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Aviation and Wildlife Trafficking – A Story of Progress

It is too often possible to equate news with negative news. There are reasons of this to be found in human psychology but unfortunately this means that we often miss out on hearing about progress that can inspire and motivate more positive action. One example of this are efforts in recent years in the aviation industry to combat Illegal Wildlife Trade (IWT). This was brought up in an article on the site International Airport Review (link below) and it is a piece of news that deserve to be spread further across the industry.

The base for work with this issue an international agreement called CITES, which stands for Convention on International Trade in Endangered Species of Wild Fauna and Flora. Up to 2015 there were individual airline initiatives to prevent such trade but not a comprehensive aand coordinated industry strategy or any broad international cooperation. However, as attention to this issue increased over time something had to happen.

One important step to establish such cooperation was the formation of the partnership ROUTES, which is an acronym for Reducing Opportunities for Unlawful Transport of Endangered Species. This was initiated by USAID and brought together government, industry (e.g. Airports Council International – ACI), International Air Transport Association – IATA) and non-government organisations (The Wildlife Trade Monitoring Network – TRAFFIC, World Wildlife Foundation – WWF).

The work was then started by collecting data and producing reports on IWT in the aviation industry. With facts and good arguments available, awareness and training materials were developed and disseminated. ROUTES also developed technological solutions, such as a reporting app for illegal wildlife trade, which allows for anonymous reporting when there is suspicion of IWT. These reports go to the organisation Crime Stoppers for review and sharing law enforcement agencies. In the first two months after launch in September 2021 more than 120 reports were submitted by aviation personnel. In another project an algorithm to detect wildlife products during baggage screening was developed.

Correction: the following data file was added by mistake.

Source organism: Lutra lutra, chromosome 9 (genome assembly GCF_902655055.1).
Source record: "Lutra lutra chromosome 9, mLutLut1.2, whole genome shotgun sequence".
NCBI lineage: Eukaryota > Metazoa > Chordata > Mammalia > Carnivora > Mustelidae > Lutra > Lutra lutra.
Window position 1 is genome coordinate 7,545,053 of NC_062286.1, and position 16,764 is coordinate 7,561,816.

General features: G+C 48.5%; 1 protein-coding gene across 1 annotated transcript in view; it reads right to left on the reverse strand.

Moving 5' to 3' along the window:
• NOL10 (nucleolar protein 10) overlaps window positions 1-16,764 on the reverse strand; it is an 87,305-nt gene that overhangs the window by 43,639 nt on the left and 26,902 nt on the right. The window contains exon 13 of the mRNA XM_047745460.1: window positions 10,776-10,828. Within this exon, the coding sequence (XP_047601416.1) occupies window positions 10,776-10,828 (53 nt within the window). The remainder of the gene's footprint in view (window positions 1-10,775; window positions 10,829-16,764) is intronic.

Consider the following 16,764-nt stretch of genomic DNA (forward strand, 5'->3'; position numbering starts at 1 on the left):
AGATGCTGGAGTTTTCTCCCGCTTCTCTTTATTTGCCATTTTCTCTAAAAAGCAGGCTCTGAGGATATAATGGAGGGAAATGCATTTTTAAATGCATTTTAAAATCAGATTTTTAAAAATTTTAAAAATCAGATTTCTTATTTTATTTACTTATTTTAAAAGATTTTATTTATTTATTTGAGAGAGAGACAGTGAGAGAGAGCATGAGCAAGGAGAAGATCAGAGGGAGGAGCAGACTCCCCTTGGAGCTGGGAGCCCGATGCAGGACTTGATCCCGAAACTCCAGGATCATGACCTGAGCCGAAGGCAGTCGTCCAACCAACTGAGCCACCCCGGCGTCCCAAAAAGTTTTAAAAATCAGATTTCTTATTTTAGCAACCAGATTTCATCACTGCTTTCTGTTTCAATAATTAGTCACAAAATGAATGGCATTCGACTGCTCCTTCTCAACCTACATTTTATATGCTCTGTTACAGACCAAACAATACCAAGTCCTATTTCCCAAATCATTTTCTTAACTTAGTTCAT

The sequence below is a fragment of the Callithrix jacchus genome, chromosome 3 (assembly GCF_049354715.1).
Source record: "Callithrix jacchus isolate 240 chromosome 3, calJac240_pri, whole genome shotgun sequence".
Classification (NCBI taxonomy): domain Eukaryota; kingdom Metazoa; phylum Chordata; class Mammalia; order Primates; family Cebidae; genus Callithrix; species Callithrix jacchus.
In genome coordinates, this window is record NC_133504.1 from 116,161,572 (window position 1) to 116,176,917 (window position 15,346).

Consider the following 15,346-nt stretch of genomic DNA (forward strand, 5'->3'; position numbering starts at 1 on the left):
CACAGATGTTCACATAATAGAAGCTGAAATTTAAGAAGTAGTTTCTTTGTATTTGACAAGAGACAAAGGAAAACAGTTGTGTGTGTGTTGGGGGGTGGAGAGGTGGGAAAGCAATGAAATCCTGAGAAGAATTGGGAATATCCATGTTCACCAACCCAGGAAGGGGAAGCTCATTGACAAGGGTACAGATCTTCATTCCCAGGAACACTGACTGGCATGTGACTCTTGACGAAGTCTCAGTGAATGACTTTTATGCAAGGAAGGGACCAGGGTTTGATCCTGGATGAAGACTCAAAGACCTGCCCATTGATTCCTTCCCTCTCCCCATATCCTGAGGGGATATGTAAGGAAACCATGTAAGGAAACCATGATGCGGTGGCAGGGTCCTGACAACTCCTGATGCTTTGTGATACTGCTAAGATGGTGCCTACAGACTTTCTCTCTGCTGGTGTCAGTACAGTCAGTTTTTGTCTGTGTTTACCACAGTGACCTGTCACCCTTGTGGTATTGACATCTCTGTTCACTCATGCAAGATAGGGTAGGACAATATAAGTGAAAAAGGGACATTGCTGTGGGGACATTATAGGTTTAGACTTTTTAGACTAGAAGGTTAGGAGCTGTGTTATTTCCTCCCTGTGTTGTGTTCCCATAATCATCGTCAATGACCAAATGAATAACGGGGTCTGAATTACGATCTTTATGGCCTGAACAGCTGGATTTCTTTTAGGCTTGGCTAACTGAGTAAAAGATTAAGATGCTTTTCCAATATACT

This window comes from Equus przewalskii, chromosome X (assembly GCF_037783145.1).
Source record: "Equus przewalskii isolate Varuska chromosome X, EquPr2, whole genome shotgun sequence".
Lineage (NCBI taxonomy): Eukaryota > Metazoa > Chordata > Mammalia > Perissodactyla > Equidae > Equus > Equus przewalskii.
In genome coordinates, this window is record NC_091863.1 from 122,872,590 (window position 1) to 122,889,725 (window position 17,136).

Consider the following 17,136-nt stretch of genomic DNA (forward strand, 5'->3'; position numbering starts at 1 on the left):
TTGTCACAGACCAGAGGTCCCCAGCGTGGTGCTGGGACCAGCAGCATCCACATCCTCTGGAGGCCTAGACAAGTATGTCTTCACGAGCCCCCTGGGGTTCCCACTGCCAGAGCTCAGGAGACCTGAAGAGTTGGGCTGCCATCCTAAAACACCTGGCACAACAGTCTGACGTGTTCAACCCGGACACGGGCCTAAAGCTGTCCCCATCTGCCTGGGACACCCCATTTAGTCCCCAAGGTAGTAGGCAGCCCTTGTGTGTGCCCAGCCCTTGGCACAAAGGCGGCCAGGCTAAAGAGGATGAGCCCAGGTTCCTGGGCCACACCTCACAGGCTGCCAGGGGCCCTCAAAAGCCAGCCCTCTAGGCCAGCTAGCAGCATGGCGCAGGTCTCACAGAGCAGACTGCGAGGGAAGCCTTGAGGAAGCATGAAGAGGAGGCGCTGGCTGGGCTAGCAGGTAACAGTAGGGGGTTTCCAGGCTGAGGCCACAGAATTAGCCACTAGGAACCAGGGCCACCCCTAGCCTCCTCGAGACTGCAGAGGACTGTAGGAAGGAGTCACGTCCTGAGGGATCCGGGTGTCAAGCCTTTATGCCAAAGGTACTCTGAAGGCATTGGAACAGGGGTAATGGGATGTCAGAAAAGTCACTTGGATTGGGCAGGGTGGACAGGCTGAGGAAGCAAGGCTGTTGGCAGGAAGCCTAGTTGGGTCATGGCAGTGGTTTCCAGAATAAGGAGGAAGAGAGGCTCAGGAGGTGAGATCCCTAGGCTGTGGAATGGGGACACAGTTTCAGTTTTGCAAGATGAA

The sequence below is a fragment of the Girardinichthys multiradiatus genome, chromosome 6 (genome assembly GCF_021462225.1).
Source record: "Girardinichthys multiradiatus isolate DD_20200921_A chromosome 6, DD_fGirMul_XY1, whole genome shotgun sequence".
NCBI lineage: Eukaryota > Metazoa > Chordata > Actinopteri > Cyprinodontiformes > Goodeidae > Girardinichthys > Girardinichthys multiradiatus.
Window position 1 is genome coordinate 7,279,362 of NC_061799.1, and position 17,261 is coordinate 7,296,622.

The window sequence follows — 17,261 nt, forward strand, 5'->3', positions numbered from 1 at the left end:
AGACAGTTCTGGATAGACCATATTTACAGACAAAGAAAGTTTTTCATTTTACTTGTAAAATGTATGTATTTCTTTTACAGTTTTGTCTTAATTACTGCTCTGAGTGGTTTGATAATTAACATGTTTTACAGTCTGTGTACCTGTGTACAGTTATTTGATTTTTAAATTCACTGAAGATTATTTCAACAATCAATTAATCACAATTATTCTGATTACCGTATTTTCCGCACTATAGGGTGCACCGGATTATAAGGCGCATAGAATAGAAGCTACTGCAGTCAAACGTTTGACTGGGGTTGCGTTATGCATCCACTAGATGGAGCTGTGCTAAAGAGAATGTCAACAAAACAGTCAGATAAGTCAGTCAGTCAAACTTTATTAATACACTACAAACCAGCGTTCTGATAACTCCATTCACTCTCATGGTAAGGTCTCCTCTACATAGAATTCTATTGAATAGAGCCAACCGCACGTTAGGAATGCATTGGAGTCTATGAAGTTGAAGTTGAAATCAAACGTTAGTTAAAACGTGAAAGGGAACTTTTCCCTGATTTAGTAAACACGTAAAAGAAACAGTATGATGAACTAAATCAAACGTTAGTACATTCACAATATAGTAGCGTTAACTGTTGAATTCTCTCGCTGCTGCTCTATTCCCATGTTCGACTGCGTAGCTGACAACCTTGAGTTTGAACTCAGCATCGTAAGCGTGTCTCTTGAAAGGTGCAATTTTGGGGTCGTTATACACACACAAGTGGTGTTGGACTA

The ROUTES initiative has been concluded and the industry now has the information, knowledge and practices in place to continue the work of preventing IWT and wildlife products. Many companies in the industry have signed the United for Wildlife Buckingham Palace Declaration, which includes formal assessments of their IwT prevention standards, and encouraging other companies to adhere to these standards. There are however still parts of the industry which do not live up to the same standards as the companies who have fully implemented awareness and preventive measures for IWT.

I was aware of the issue of IWT and the there has been measures take in the industry. I must however admit that I was unaware of the progress made. In terms of awareness, training and preventive efforts this looks like success. Still, it seems difficult to find numbers which can validate that these measures have affected IWT. It can probably be assumed that initiatives in recent years have made IWT more difficult, but the ultimate success needs to be assessed on the effects they have had. Even so, the progress so far should be recognised and lead to further efforts to ensure that IWT will be effectively combatted.

Link to article:
How the aviation industry transformed to combat wildlife trafficking

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